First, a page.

Just because a trust has taken an open source approach, it does not mean you have to take all that work, control, ownership immediately – you can take as much as time as you want to develop those abilities. Also, with a community interest company in place to support the management of the code, there will be a structure in place for clinicians to really have some input into the way the system is developed, whilst maintaining the integrity of the code for better patient experience and outcomes.
A couple of weeks ago we reported rumors were circulating that Motorola was building the next Nexus (6). Now we can add a little more speculation to the Nexus rumor mill for your enjoyment.
There has been wide speculation that a device ‘Codename Shamu’ is the Nexus 6 although this has not been confirmed by either Google or Motorola. However Shamu suddenly appeared on the GFX Benchmark Database fuelling suggesting that the Nexus is getting nearer and nearer.
As of March, only a third of 1,589 urban co-operative banks that have been told by the central bank to migrate to a core banking system have done so. The rest of the market is up for grabs.
"Open source-based products, which could bring down the total cost of ownership, have become a credible alternative for decision makers," said Aniruddha Paul, CIO of ING Vysya.
The bank which has over 500 branches in the country started upgrading its core banking platform last year and completed the project in February.
I've been writing about free software for nearly 20 years, and about Microsoft for over 30 years. Observing the latter deal with the former has been fascinating. At first, the US software giant simply dismissed free software as unworthy even of its attention, but by the early years of this millennium, that was clearly no longer a viable position.
As I've charted elsewhere in my "Brief History of Microsoft FUD", it made various attempts to discredit open source, all of which were dismal failures. As it became clear that this strategy would not work, it adopted another, somewhat more sophisticated. This involved trying to match aspects of open source without actually embracing it. The first manifestation of this was "shared source":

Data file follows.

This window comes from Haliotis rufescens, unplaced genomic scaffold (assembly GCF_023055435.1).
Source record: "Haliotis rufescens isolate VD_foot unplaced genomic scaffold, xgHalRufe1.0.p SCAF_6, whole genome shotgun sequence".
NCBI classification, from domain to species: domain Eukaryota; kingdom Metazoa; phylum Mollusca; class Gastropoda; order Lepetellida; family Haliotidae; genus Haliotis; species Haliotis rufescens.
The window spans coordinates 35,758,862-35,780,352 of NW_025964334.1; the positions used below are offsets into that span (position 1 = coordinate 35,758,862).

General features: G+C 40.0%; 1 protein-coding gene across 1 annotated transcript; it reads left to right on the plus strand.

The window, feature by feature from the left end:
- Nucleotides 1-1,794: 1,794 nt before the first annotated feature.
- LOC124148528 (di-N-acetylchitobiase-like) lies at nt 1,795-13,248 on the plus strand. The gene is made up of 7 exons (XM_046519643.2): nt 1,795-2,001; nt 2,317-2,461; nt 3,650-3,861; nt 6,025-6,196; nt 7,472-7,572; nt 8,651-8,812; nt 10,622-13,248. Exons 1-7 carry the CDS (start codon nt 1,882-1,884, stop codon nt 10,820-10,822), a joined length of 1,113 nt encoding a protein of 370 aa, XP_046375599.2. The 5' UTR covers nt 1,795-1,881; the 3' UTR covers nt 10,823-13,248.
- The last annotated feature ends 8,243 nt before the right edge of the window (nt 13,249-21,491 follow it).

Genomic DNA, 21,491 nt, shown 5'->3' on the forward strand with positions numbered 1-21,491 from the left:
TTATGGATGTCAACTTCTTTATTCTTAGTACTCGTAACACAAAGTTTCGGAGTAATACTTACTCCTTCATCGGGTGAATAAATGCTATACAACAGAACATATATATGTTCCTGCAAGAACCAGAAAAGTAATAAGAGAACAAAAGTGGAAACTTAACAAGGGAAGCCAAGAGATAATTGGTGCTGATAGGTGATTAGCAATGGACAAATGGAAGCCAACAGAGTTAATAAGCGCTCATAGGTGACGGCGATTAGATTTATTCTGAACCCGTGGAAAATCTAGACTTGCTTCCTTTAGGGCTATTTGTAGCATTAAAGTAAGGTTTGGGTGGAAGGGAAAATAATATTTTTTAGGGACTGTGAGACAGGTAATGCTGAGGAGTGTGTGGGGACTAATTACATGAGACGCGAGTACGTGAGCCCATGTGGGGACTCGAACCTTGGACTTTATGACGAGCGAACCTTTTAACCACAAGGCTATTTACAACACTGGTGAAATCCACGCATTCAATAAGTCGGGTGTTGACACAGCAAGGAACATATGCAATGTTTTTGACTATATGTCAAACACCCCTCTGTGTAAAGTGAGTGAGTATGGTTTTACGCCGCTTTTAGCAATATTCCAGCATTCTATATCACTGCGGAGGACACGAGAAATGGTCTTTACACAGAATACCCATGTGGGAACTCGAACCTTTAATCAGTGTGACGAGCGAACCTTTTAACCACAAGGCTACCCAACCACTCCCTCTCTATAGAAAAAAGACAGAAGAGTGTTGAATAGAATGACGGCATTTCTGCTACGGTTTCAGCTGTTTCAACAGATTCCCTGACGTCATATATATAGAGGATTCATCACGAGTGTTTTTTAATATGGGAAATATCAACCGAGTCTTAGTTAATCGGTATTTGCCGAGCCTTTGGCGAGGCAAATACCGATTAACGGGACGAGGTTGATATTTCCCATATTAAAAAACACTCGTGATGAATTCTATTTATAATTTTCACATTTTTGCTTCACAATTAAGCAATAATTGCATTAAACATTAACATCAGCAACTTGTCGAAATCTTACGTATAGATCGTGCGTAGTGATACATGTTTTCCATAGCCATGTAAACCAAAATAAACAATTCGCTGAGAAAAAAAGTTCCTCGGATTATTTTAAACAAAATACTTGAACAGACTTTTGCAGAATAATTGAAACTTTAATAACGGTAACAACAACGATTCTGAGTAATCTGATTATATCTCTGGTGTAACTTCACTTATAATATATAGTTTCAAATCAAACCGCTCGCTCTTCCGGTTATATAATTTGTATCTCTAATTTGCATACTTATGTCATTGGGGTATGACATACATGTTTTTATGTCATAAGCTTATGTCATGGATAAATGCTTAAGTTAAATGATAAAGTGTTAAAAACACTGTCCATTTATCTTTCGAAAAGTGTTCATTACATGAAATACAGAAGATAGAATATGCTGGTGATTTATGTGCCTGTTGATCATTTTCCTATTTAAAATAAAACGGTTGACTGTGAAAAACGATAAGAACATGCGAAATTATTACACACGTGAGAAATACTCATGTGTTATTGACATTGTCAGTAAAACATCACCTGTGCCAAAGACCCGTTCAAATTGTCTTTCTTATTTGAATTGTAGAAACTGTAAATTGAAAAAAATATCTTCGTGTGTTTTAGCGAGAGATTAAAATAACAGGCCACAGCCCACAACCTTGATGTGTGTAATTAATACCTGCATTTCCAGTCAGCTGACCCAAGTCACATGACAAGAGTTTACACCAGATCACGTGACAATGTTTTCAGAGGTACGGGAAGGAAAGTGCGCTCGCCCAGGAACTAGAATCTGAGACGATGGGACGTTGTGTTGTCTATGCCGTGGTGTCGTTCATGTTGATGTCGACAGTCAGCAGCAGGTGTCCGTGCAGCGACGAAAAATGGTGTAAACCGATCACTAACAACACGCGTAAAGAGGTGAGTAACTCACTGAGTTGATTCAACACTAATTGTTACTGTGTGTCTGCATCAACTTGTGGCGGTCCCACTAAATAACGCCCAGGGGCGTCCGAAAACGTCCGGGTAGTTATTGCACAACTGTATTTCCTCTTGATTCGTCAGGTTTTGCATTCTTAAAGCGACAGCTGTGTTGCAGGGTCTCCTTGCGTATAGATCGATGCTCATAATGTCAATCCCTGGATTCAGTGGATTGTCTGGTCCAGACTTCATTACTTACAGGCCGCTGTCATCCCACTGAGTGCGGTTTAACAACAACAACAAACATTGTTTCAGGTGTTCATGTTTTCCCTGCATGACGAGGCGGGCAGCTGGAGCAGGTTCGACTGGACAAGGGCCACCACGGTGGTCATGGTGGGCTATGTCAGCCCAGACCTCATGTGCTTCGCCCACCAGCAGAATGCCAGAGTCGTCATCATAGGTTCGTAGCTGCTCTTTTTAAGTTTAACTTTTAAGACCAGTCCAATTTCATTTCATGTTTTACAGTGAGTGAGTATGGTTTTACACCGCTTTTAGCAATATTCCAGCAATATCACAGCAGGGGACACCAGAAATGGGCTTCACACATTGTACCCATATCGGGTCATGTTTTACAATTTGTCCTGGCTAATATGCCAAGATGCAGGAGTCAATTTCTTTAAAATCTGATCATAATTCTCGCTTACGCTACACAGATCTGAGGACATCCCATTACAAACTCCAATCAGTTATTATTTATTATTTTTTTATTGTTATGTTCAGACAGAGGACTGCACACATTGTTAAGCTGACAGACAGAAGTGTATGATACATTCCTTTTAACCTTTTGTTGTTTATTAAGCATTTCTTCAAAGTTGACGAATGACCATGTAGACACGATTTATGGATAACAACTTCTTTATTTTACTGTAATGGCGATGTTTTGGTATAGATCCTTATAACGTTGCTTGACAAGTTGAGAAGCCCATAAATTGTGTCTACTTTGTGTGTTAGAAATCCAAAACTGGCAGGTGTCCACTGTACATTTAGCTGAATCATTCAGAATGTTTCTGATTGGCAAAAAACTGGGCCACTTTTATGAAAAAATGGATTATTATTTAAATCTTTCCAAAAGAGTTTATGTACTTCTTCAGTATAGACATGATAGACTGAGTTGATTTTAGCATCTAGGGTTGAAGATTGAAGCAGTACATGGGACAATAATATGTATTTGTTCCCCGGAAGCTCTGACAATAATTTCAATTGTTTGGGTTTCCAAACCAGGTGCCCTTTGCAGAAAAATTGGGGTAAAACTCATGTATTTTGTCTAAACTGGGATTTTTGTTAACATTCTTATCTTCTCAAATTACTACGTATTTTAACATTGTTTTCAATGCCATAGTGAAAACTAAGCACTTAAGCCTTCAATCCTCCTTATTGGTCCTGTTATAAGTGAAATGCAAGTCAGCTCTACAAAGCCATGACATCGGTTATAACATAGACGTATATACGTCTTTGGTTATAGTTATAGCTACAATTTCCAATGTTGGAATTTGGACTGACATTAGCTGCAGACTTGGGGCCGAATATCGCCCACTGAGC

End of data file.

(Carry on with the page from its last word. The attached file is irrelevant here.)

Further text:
Librarians Registration Council of Nigeria (LRCN) in collaboration with the National Information Technology Development Agency (NITDA) has organized a skill gap workshop in information and communication technologies for librarians.
According to the organizers, the joint workshop with special focus on application of Free and Open Source Software (FOSS) in library operations was aimed at equipping librarians with skills to measure up new challenges in the ICT sector and be able to deploy and apply the knowledge to improve the lot of all information seekers.
I am constantly looking for ways to make my life easier whether it's keeping track of my kid's school activity schedule or not loosing my grocery list. For this, I often look for open source solutions. Why? Because most of the time the open source solution is simple and doesn't have unnecessary bells and whistles that I don't need, and even if I need those extra bells and whistles, I know that someone else out there also needs it and most likely has coded it already.